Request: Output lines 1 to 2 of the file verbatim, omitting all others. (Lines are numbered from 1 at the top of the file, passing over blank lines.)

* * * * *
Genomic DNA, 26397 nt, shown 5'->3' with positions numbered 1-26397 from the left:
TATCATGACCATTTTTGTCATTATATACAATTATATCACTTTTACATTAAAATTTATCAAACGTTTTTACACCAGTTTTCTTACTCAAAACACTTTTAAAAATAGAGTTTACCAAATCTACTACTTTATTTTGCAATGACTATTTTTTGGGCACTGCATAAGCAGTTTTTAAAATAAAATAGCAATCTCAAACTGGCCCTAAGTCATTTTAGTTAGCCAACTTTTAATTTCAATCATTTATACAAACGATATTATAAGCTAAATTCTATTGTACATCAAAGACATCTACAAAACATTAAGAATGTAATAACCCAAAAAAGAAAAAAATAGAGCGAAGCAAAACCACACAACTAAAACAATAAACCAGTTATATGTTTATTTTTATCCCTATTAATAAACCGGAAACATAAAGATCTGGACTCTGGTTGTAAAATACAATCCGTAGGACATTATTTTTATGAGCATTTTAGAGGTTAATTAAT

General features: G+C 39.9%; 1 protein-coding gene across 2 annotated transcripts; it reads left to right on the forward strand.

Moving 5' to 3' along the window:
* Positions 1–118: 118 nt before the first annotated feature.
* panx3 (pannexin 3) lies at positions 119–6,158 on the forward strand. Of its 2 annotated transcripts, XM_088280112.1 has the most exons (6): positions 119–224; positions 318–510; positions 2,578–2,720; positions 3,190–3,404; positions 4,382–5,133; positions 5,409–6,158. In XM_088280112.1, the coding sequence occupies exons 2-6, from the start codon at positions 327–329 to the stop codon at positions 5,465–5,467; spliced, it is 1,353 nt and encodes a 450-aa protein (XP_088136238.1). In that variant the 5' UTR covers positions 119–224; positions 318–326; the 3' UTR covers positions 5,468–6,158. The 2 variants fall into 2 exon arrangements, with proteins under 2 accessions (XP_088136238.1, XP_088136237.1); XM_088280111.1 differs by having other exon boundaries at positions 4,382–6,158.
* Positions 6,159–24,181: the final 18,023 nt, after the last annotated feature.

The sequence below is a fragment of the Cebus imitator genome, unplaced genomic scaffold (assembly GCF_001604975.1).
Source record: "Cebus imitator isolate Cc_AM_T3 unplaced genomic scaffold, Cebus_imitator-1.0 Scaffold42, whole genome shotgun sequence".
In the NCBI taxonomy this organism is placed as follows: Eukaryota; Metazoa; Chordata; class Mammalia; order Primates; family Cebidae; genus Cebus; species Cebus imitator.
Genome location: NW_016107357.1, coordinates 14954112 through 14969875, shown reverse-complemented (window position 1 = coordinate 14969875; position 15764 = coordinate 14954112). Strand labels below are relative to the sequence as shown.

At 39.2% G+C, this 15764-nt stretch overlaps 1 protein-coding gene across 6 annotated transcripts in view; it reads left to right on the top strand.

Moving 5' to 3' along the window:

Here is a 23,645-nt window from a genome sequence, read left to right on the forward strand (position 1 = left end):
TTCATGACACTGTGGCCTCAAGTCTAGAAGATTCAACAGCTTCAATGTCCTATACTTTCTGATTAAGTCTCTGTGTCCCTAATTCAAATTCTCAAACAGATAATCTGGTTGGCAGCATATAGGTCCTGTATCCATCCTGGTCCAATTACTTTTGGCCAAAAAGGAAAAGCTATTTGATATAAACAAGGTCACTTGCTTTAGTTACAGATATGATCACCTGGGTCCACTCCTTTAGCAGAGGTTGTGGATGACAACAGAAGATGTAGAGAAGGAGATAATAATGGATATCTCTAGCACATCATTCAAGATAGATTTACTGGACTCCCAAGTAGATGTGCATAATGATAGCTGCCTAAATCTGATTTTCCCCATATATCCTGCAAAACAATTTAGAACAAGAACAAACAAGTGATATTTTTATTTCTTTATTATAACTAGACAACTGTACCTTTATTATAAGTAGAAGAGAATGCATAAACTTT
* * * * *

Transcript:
Genomic DNA, 26397 nt, shown 5'->3' with positions numbered 1-26397 from the left:
TATCATGACCATTTTTGTCATTATATACAATTATATCACTTTTACATTAAAATTTATCAAACGTTTTTACACCAGTTTTCTTACTCAAAACACTTTTAAAAATAGAGTTTACCAAATCTACTACTTTATTTTGCAATGACTATTTTTTGGGCACTGCATAAGCAGTTTTTAAAATAAAATAGCAATCTCAAACTGGCCCTAAGTCATTTTAGTTAGCCAACTTTTAATTTCAATCATTTATACAAACGATATTATAAGCTAAATTCTATTGTACATCAAAGACATCTACAAAACATTAAGAATGTAATAACCCAAAAAAGAAAAAAATAGAGCGAAGCAAAACCACACAACTAAAACAATAAACCAGTTATATGTTTATTTTTATCCCTATTAATAAACCGGAAACATAAAGATCTGGACTCTGGTTGTAAAATACAATCCGTAGGACATTATTTTTATGAGCATTTTAGAGGTTAATTAAT